In light of the election, I wanted to re-post this article from a couple of weeks ago. I hope it’s encouraging.
November 7th, we will wake up to front pages declaring with finality the results of the American Presidential Election. Most of us will see these headlines and have some sort of emotional reaction (especially those of us that stayed up as late as we could to know the results early).
Depression? Fear? Anger? Injustice? Sadness? Joy? Elation? Ecstasy? Worship? Peace?
I remember after the 2004 election when Bush beat Kerry. Going to a large, urban University dominated by idealistic and passionate liberal youth, the campus was in mourning for the rest of that week. People walked in silence, hugged one another, and I saw a good number of people crying as they resigned themselves to what they felt would be the end of every good thing they’d ever thought about this country.
This election cycle, I was certainly active–probably more so than ever before (especially on this blog, at least). I’m almost certain that I have been blocked from my fair share of Facebook feeds and removed from some feed readers in the past six months or so. I’ve been quite passionate on those few issues that have guided so much of my writing and reading.
But I haven’t lost a bit of sleep over any of that stuff. I’ve been able to enjoy good books and beers, and pipes and peers, without any discussion of politics or debates or elections.
[image credit: Untitled piece by Arielle Passenti. Read my review of this piece.]
Nope, not engaged.
Several people here in Philadelphia know this, but I realize hardly anyone in Richmond does, so here I am writing this now.
I won’t be coming back to Westminster next year.
Long story short, my undergraduate loan payments have been steadily increasing and are now getting to a place where my parents can’t handle it alone – nor should they (before you all ask: no, this isn’t the kind of loan that waits until I’m done to require payments; no, my parents can’t consolidate it; yes, we’ve thought through it all). I’ve decided to take at least a year off from graduate studies to get a full time job somewhere and help pay some things off.I’m focusing in Philadelphia, and trying to stay here, but I’m also looking at jobs in other places (especially Richmond).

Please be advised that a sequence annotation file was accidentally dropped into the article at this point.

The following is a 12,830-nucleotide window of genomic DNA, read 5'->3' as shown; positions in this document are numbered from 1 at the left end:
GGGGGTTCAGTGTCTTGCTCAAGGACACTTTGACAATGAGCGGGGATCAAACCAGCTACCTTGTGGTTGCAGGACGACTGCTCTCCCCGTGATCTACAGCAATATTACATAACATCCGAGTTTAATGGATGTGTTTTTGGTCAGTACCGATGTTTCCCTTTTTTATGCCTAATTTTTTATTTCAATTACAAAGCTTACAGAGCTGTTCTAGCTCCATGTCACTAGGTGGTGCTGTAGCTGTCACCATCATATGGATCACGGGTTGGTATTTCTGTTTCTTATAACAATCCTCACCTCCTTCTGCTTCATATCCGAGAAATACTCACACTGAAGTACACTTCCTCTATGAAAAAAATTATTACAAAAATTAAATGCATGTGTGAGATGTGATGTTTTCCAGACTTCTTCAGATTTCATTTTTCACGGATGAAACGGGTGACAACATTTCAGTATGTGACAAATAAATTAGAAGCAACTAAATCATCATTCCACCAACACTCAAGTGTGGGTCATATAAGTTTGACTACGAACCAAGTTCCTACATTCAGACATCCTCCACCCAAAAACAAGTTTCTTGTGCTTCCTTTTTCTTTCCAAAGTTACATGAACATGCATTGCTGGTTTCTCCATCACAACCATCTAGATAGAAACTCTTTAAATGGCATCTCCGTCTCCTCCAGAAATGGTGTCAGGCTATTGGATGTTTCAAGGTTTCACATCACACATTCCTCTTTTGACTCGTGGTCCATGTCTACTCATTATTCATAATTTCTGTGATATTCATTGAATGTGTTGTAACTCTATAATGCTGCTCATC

Academically, what does this mean?Well, so far I’m still signed up for one counseling class next semester in the evenings, but I’m going to start applying to various Ph.D. programs and seeing what happens.There’s a program at Princeton I’ve fallen in love with in “Psychology and Social Policy”.I’ve realized that I was seeing seminary somewhat as a potential aid in getting into a Ph.D. program, but frankly, it’s seems to only be hurting my chances (on many levels).So, I’ll see if I can get in without it and then go back to Westminster afterwards if I want.
Practically, this means a lot more time and freedom to read what I want, write what I want, minister in different ways, and just generally feel like an actual member of society.I’ve already started writing a little bit more, doing more web stuff (Reform & Revive has been amazing recently!), and (I can’t believe I’m admitting this now), I’ve started a podcast which I’ll write on more later.